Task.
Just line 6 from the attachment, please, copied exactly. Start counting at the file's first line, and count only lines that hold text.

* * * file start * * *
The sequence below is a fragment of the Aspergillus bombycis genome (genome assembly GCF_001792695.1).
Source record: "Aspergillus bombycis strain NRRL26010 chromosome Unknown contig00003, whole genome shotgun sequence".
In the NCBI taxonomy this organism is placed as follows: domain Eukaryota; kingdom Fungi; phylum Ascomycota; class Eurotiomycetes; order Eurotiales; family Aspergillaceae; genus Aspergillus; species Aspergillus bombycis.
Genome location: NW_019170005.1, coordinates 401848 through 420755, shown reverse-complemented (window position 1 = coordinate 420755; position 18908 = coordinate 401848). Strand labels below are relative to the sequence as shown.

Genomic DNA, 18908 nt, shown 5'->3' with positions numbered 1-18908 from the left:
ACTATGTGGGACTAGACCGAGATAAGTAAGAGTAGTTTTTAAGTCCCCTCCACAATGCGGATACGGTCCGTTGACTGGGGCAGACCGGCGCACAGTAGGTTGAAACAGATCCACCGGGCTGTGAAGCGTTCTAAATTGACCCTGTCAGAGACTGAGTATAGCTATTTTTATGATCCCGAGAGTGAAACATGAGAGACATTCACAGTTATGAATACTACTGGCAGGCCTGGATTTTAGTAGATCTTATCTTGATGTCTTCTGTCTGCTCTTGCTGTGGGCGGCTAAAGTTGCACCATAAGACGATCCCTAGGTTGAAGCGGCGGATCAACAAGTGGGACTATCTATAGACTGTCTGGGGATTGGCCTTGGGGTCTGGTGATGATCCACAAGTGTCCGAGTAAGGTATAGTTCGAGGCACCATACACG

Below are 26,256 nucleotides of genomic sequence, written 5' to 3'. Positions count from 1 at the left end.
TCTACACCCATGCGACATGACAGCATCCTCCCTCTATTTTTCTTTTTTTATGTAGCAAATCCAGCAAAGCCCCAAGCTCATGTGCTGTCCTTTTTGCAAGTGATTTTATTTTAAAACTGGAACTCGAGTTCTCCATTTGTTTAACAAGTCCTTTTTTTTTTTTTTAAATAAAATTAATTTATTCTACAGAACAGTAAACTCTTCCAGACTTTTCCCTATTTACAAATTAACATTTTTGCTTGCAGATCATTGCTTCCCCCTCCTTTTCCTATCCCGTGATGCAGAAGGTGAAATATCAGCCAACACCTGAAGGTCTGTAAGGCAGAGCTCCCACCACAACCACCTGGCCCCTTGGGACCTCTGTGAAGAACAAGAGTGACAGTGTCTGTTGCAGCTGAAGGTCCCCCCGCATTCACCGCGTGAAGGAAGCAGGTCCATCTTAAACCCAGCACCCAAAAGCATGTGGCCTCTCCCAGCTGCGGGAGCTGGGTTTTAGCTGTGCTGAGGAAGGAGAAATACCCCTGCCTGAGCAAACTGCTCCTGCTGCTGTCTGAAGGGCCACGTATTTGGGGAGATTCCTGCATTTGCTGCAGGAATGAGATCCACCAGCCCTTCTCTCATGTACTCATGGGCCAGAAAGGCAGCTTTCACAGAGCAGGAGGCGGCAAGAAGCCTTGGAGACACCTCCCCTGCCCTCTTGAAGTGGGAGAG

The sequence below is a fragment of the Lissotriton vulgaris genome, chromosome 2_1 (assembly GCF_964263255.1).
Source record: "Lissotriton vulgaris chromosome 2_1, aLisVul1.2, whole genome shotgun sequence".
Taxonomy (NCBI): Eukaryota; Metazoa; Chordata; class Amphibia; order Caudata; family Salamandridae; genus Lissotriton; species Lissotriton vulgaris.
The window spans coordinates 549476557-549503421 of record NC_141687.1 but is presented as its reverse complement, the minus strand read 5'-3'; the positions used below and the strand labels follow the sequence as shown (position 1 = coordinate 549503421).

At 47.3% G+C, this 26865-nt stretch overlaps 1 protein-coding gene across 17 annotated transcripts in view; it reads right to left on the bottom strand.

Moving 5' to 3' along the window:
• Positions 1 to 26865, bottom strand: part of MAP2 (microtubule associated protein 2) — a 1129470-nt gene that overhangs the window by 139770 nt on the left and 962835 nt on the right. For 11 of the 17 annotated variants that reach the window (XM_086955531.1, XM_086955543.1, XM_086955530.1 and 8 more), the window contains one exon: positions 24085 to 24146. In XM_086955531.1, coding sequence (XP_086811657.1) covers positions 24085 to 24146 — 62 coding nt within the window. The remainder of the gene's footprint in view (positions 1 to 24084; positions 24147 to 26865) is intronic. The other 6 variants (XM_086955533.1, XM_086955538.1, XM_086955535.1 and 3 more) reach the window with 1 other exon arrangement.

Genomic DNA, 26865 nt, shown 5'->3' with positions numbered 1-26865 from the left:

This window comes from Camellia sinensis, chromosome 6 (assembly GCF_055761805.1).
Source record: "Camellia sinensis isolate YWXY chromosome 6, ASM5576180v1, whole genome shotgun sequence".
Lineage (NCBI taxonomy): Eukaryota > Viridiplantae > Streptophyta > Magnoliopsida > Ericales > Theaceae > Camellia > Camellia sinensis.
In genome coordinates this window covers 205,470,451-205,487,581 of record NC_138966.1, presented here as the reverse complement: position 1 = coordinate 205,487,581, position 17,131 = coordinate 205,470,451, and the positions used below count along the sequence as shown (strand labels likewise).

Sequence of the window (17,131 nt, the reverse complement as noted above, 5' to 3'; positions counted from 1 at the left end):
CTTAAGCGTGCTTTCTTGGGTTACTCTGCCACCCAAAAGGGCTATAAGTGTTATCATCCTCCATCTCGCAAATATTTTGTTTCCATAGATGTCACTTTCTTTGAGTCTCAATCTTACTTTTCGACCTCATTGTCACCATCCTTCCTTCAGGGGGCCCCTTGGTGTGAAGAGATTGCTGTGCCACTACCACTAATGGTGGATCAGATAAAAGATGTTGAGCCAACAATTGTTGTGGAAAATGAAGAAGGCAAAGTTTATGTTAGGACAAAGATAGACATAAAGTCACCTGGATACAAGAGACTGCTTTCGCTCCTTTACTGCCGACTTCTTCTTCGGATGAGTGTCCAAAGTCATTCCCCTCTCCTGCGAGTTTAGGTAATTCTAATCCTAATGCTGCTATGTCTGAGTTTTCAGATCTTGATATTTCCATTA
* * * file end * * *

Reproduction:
ACTATGTGGGACTAGACCGAGATAAGTAAGAGTAGTTTTTAAGTCCCCTCCACAATGCGGATACGGTCCGTTGACTGGGGCAGACCGGCGCACAGTAGGTTGAAACAGATCCACCGGGCTGTGAAGCGTTCTAAATTGACCCTGTCAGAGACTGAGTATAGCTATTTTTATGATCCCGAGAGTGAAACATGAGAGACATTCACAGTTATGAATACTACTGGCAGGCCTGGATTTTAGTAGATCTTATCTTGATGTCTTCTGTCTGCTCTTGCTGTGGGCGGCTAAAGTTGCACCATAAGACGATCCCTAGGTTGAAGCGGCGGATCAACAAGTGGGACTATCTATAGACTGTCTGGGGATTGGCCTTGGGGTCTGGTGATGATCCACAAGTGTCCGAGTAAGGTATAGTTCGAGGCACCATACACG